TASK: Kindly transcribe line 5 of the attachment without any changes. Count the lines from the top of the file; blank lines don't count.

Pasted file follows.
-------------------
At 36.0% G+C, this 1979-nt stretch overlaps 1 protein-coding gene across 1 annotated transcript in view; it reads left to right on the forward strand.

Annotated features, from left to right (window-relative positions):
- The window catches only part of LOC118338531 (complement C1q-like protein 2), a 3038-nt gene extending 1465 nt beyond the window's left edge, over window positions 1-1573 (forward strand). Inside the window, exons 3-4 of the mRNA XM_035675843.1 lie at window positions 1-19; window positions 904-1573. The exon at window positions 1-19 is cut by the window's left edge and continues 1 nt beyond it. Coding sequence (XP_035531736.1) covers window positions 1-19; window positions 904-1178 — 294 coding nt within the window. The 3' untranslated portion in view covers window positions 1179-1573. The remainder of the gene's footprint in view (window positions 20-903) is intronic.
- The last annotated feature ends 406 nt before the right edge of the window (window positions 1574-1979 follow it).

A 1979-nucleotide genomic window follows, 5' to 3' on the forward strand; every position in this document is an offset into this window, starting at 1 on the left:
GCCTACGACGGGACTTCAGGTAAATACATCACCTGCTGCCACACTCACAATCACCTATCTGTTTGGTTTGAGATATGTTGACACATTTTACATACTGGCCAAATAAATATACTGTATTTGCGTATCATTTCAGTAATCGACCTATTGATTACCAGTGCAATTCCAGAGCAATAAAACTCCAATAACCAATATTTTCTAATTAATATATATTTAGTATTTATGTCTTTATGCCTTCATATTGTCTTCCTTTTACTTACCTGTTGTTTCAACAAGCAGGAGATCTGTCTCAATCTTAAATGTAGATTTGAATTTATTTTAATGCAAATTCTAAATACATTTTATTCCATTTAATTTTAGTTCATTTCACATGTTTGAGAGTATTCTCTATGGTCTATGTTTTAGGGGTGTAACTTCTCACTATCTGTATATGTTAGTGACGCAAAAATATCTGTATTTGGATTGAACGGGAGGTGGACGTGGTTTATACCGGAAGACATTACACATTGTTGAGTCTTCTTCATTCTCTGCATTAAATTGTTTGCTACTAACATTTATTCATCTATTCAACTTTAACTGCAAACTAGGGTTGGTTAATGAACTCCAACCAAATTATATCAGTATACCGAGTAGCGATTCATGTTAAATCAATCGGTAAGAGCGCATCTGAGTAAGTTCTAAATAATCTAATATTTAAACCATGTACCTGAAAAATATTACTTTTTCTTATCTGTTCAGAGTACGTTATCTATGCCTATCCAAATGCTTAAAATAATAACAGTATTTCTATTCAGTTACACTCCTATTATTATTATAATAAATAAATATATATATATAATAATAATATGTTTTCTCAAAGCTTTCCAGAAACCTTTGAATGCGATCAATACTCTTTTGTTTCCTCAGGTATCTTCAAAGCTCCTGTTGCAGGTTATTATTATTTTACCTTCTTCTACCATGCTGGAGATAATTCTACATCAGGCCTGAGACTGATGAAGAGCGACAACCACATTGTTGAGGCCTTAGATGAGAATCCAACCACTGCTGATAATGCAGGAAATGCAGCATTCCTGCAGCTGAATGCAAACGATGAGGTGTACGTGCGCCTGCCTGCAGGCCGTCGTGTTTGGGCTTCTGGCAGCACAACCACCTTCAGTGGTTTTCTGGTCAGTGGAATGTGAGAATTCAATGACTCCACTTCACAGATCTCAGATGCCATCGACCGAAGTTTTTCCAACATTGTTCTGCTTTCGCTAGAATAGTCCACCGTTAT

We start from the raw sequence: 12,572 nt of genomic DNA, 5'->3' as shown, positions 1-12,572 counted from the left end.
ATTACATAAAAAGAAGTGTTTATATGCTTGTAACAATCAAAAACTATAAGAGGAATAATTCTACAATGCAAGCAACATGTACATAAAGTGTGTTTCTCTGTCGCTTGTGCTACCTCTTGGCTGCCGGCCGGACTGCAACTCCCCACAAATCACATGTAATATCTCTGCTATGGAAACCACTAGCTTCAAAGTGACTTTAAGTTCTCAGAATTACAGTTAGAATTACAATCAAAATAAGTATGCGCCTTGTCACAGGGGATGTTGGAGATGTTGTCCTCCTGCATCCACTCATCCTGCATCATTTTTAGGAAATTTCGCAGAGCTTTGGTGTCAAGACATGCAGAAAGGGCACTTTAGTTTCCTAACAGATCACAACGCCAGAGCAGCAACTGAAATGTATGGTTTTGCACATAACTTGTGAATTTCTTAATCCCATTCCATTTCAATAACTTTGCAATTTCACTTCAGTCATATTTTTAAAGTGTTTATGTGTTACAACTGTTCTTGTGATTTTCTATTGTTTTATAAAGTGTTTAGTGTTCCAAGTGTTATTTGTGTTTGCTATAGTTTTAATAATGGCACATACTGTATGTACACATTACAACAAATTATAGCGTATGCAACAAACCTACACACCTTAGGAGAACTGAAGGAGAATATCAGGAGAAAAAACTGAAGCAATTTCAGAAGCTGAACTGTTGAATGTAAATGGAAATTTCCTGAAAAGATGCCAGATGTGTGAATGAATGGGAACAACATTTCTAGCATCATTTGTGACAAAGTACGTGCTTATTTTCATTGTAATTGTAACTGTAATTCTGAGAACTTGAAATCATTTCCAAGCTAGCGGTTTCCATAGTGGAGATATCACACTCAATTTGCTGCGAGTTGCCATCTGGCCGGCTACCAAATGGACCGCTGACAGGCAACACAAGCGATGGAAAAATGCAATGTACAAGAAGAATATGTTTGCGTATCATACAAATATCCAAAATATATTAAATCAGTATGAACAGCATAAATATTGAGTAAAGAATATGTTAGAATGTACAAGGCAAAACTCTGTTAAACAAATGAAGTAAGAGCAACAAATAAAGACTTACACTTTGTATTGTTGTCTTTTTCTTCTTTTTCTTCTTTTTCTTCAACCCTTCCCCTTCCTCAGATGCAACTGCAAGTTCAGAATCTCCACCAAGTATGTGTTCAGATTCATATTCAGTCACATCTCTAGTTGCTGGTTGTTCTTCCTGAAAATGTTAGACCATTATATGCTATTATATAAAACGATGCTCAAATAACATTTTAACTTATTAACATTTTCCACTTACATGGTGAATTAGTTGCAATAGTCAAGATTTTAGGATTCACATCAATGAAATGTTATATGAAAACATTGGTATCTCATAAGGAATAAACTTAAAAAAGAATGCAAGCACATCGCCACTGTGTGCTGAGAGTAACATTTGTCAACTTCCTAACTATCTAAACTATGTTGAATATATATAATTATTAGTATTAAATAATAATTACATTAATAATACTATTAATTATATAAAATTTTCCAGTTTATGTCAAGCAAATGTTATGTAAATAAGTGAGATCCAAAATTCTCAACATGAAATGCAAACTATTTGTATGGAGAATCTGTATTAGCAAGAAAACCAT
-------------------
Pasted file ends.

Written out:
A 1979-nucleotide genomic window follows, 5' to 3' on the forward strand; every position in this document is an offset into this window, starting at 1 on the left: